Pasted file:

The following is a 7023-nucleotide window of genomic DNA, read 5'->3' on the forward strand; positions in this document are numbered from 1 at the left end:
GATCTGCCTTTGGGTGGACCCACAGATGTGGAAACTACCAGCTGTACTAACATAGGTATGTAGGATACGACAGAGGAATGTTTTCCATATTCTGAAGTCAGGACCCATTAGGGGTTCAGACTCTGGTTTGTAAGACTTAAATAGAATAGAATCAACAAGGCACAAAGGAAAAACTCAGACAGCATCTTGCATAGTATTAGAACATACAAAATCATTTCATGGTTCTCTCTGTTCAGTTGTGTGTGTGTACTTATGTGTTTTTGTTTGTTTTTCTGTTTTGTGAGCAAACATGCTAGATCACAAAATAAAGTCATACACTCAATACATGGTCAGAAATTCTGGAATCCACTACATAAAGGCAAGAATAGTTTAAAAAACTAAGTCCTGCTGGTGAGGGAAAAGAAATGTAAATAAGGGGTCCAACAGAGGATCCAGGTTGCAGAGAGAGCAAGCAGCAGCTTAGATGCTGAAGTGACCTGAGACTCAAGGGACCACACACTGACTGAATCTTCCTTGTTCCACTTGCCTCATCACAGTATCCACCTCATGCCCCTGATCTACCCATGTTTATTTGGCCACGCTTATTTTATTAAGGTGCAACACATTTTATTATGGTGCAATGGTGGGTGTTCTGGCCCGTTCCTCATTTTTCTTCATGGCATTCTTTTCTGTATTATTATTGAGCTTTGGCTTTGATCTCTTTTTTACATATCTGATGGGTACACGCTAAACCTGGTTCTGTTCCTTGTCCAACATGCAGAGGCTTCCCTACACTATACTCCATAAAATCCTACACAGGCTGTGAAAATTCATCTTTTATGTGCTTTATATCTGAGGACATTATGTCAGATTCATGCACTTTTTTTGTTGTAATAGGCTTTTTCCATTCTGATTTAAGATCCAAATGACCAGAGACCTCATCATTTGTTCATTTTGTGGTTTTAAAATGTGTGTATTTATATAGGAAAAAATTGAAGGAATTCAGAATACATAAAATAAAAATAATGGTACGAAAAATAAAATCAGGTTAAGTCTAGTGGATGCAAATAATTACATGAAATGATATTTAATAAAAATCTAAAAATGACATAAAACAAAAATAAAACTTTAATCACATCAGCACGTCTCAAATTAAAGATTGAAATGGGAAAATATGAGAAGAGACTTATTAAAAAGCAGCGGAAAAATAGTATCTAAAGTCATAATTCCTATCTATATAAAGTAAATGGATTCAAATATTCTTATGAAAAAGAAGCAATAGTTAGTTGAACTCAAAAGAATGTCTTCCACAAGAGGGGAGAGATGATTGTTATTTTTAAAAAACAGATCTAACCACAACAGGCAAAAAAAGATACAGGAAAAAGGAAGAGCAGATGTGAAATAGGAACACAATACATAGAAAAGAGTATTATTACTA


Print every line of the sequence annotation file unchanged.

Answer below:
The following is a 7023-nucleotide window of genomic DNA, read 5'->3' on the forward strand; positions in this document are numbered from 1 at the left end:
GATCTGCCTTTGGGTGGACCCACAGATGTGGAAACTACCAGCTGTACTAACATAGGTATGTAGGATACGACAGAGGAATGTTTTCCATATTCTGAAGTCAGGACCCATTAGGGGTTCAGACTCTGGTTTGTAAGACTTAAATAGAATAGAATCAACAAGGCACAAAGGAAAAACTCAGACAGCATCTTGCATAGTATTAGAACATACAAAATCATTTCATGGTTCTCTCTGTTCAGTTGTGTGTGTGTACTTATGTGTTTTTGTTTGTTTTTCTGTTTTGTGAGCAAACATGCTAGATCACAAAATAAAGTCATACACTCAATACATGGTCAGAAATTCTGGAATCCACTACATAAAGGCAAGAATAGTTTAAAAAACTAAGTCCTGCTGGTGAGGGAAAAGAAATGTAAATAAGGGGTCCAACAGAGGATCCAGGTTGCAGAGAGAGCAAGCAGCAGCTTAGATGCTGAAGTGACCTGAGACTCAAGGGACCACACACTGACTGAATCTTCCTTGTTCCACTTGCCTCATCACAGTATCCACCTCATGCCCCTGATCTACCCATGTTTATTTGGCCACGCTTATTTTATTAAGGTGCAACACATTTTATTATGGTGCAATGGTGGGTGTTCTGGCCCGTTCCTCATTTTTCTTCATGGCATTCTTTTCTGTATTATTATTGAGCTTTGGCTTTGATCTCTTTTTTACATATCTGATGGGTACACGCTAAACCTGGTTCTGTTCCTTGTCCAACATGCAGAGGCTTCCCTACACTATACTCCATAAAATCCTACACAGGCTGTGAAAATTCATCTTTTATGTGCTTTATATCTGAGGACATTATGTCAGATTCATGCACTTTTTTTGTTGTAATAGGCTTTTTCCATTCTGATTTAAGATCCAAATGACCAGAGACCTCATCATTTGTTCATTTTGTGGTTTTAAAATGTGTGTATTTATATAGGAAAAAATTGAAGGAATTCAGAATACATAAAATAAAAATAATGGTACGAAAAATAAAATCAGGTTAAGTCTAGTGGATGCAAATAATTACATGAAATGATATTTAATAAAAATCTAAAAATGACATAAAACAAAAATAAAACTTTAATCACATCAGCACGTCTCAAATTAAAGATTGAAATGGGAAAATATGAGAAGAGACTTATTAAAAAGCAGCGGAAAAATAGTATCTAAAGTCATAATTCCTATCTATATAAAGTAAATGGATTCAAATATTCTTATGAAAAAGAAGCAATAGTTAGTTGAACTCAAAAGAATGTCTTCCACAAGAGGGGAGAGATGATTGTTATTTTTAAAAAACAGATCTAACCACAACAGGCAAAAAAAGATACAGGAAAAAGGAAGAGCAGATGTGAAATAGGAACACAATACATAGAAAAGAGTATTATTACTA